This is how it should be done
This is how it should be done

Over the past month or so I have played two of the most recent licensed games.  Both Wolverine and Terminator were released to be on the shelves at the same time as their relevant films.  One of the games was truly awesome and one was truly mediocre.  Wolverine had been in development for some time before the license was attached to it and it really does show.  There is an understanding of the character in the game, graphics are lush, blood is spilled lots and fun is had.  Terminator, on the other hand, didn’t have as much time in development and it does show.  It is not anywhere near as bad as E.T. was, but  it’s not as polished as Wolverine.  Don’t get me wrong, I enjoyed playing through them both but there was just so much more to Wolverine that kept me coming back.  My call goes out to all developers, if you are working on a licensed game increase the dev time by a year and let us play a thoroughly decent game instead of a mediocre to be traded-in game.







5 responses to “Licensed, too ill?”

  1. RMA avatar

    Couldn’t agree more! My time with licensed games stretches back as far as yours. I remember the diabolical Star Wars games on the Atari (which one of my friends seems determined to get his obsessed hands on for some reason) and was unfortunate to share in the detritus released for the NES (simpsons, back to the future anyone?), Superman 64 (possibly the worst licensed game of all time) and, recently, Watchen: The End Is Nigh…thankfully avoided that last one. Hell even Street Fighter wasn’t immune from being a bad licensed game!

    It is important to cover the ones that worked too, starting with the recent Wolverine game, we’ve also had two decent Simpsons games in Hit & Run & …The Game, Robocop on the Spectrum, Ghostbusters on the Mega Drive, The Lego games deserve a mention and let’s not forget the king of all licensed games Golden Eye 007…among many others.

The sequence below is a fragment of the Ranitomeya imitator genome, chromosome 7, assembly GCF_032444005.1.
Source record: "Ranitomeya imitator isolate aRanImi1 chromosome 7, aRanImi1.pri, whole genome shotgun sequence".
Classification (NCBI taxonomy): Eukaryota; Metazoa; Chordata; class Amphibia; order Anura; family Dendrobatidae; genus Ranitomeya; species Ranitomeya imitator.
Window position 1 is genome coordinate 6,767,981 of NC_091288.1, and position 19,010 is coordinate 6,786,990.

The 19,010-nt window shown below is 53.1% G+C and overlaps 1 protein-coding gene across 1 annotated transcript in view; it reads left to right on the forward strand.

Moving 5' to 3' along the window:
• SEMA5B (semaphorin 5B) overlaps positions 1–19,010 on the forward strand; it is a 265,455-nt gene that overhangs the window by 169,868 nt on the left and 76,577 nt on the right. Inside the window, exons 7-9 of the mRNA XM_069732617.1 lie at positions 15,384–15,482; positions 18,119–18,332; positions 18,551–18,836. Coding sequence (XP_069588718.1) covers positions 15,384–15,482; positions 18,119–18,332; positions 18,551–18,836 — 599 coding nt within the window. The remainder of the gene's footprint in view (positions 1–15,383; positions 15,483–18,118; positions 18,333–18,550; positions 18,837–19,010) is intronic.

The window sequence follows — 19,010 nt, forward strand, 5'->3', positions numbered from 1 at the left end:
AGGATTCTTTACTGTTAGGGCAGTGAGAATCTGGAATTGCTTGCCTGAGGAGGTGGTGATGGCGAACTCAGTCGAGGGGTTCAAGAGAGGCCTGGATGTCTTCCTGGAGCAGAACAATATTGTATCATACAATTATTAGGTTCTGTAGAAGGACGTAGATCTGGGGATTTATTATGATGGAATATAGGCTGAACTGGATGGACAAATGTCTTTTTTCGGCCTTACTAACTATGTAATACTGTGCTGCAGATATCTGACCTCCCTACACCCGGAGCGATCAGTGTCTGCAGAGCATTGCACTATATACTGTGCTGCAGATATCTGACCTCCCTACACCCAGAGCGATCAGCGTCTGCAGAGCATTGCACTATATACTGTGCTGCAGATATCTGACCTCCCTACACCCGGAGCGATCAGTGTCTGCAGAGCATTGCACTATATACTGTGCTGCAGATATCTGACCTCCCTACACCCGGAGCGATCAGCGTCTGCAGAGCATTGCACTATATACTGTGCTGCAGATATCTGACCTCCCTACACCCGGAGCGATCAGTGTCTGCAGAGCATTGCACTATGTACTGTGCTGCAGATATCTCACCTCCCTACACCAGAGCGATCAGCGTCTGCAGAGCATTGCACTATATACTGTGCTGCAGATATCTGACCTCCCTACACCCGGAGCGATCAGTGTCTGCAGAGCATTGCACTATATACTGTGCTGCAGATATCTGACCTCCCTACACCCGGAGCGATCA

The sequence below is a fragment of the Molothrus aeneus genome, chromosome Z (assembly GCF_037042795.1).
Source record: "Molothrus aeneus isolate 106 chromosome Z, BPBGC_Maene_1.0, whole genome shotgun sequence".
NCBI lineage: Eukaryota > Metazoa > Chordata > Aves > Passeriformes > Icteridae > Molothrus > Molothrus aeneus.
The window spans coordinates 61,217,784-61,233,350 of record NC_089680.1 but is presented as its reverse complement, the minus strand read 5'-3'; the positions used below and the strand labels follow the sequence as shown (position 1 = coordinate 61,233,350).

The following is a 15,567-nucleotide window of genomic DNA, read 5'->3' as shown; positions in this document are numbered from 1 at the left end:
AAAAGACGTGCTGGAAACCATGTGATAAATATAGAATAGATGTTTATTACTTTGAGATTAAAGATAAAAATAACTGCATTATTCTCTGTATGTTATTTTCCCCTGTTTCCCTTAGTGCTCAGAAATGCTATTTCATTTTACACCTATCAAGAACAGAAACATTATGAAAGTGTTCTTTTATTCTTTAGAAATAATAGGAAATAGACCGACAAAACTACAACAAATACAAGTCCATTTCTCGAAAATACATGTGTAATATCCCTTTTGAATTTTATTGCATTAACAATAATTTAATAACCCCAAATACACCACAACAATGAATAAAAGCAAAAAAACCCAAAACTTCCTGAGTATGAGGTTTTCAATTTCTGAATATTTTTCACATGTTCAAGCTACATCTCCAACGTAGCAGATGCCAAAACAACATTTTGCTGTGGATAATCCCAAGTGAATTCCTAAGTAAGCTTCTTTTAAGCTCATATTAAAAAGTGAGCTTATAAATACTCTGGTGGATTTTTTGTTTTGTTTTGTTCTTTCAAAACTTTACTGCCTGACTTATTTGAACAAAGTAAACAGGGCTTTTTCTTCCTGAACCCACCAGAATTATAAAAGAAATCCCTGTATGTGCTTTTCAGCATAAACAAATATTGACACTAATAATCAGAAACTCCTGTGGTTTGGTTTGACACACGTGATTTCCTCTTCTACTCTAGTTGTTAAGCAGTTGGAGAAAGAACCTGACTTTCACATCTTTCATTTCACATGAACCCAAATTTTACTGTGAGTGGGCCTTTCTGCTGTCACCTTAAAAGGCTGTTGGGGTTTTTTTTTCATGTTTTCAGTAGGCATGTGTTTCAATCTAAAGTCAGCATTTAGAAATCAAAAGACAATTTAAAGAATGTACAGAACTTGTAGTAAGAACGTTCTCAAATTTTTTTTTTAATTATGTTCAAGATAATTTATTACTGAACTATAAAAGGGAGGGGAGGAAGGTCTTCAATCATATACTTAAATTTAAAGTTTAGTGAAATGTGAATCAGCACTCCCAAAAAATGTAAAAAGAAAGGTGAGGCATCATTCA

Licensed games get a bad rap, deserved in the main, but when a company gets it right they tend to get it very right!

  2. RMA avatar

    Oh…and I forgot the Star Wars games on the SNES as being my personal favourites!

  3. Snozzeltoff avatar

    Problem is it’s not up to the developers. The publisher comes to you with the game for the film, usually late asking we want this film but in a game to be released with the film.
    But the game can’t really be started or finalised until the film is, so it can match it closely, therefore your always left with a short time.

    This get’s harder and harder with each new console, pushing more polygons and power with in turn requires more man power and more time.

  4. lordstar avatar

    ahhh SHELL SHOCK!!!

    the sounds in that are awesome

  5. Lorna avatar

    The Riddick games seem to get consistently good write ups and I still have high hopes for Ghostbusters…I know Arkham Asylum is more an off-shoot of the comics that the film but it looks damn good…there is hope 🙂